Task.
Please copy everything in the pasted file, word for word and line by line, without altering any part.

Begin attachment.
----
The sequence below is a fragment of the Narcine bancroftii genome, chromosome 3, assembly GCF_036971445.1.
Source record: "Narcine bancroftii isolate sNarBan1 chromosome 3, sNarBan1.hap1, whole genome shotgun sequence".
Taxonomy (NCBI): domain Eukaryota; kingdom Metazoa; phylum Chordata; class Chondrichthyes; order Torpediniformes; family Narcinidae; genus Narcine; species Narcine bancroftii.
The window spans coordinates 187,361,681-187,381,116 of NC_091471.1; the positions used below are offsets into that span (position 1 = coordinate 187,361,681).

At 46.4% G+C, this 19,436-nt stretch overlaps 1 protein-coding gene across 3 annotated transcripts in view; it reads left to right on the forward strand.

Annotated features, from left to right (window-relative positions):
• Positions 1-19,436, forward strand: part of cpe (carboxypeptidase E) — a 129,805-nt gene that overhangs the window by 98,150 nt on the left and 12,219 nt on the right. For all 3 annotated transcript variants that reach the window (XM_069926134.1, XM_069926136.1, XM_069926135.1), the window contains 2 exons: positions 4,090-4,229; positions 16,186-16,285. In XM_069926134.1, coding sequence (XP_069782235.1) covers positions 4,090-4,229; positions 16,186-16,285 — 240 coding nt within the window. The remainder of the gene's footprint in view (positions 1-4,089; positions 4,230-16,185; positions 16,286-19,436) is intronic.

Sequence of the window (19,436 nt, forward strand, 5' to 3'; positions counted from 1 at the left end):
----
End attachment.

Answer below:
The sequence below is a fragment of the Narcine bancroftii genome, chromosome 3, assembly GCF_036971445.1.
Source record: "Narcine bancroftii isolate sNarBan1 chromosome 3, sNarBan1.hap1, whole genome shotgun sequence".
Taxonomy (NCBI): domain Eukaryota; kingdom Metazoa; phylum Chordata; class Chondrichthyes; order Torpediniformes; family Narcinidae; genus Narcine; species Narcine bancroftii.
The window spans coordinates 187,361,681-187,381,116 of NC_091471.1; the positions used below are offsets into that span (position 1 = coordinate 187,361,681).

At 46.4% G+C, this 19,436-nt stretch overlaps 1 protein-coding gene across 3 annotated transcripts in view; it reads left to right on the forward strand.

Annotated features, from left to right (window-relative positions):
• Positions 1-19,436, forward strand: part of cpe (carboxypeptidase E) — a 129,805-nt gene that overhangs the window by 98,150 nt on the left and 12,219 nt on the right. For all 3 annotated transcript variants that reach the window (XM_069926134.1, XM_069926136.1, XM_069926135.1), the window contains 2 exons: positions 4,090-4,229; positions 16,186-16,285. In XM_069926134.1, coding sequence (XP_069782235.1) covers positions 4,090-4,229; positions 16,186-16,285 — 240 coding nt within the window. The remainder of the gene's footprint in view (positions 1-4,089; positions 4,230-16,185; positions 16,286-19,436) is intronic.

Sequence of the window (19,436 nt, forward strand, 5' to 3'; positions counted from 1 at the left end):